Effects of slope angle on mass movement by tree uprooting

Scott A. Norman, Randall J. Schaetzl and Leon R. Follmer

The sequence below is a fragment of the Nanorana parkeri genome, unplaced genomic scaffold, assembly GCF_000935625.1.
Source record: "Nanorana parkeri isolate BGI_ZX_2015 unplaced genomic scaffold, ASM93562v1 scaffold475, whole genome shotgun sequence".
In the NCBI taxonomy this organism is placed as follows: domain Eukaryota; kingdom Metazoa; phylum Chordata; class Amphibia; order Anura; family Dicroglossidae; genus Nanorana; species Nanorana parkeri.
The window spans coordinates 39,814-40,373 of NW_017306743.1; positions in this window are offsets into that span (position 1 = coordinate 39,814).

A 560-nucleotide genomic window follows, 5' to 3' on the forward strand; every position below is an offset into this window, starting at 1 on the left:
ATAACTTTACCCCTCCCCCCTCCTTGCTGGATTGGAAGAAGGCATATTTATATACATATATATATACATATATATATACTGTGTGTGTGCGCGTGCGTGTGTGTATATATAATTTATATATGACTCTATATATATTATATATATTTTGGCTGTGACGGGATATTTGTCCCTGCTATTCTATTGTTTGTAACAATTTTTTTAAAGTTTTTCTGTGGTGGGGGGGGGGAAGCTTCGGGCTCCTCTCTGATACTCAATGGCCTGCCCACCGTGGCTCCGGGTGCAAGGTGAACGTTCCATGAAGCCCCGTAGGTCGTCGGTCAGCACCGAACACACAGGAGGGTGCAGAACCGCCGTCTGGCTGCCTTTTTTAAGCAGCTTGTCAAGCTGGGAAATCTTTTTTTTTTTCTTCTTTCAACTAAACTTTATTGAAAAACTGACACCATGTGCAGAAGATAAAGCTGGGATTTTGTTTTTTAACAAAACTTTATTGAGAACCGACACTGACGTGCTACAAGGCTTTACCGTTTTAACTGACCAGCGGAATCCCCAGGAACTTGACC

An examination of 189 well-delineated mounds and pits in sandy soils of northern lower Michigan, all presumably formed by tree uprooting, was used to determine the effects of slope angle on morphology and volume, and to assess the potential importance of uprooting to mass movement. Slopes ranged from zero to 54%. Data indicate that mound and pit volumes increase with increasing slope angle, suggesting that on gentle slopes more of the disturbed soil wastes off the mound, back into the new pit. Mounds are often elongated in the downslope direction on steep slopes. Based on regression analyses, slopes of right harpoon-up over left harpoon-down47° are generally sufficient for all mound soil to slump or wash off in a downslope direction, rather than into the upslope pit. Thus, on steep slopes pit volumes provide a better representation of root plate volume. Pit depth can also be used as a surrogate for rooting depth on steep slopes where infilling from the mound is minimal.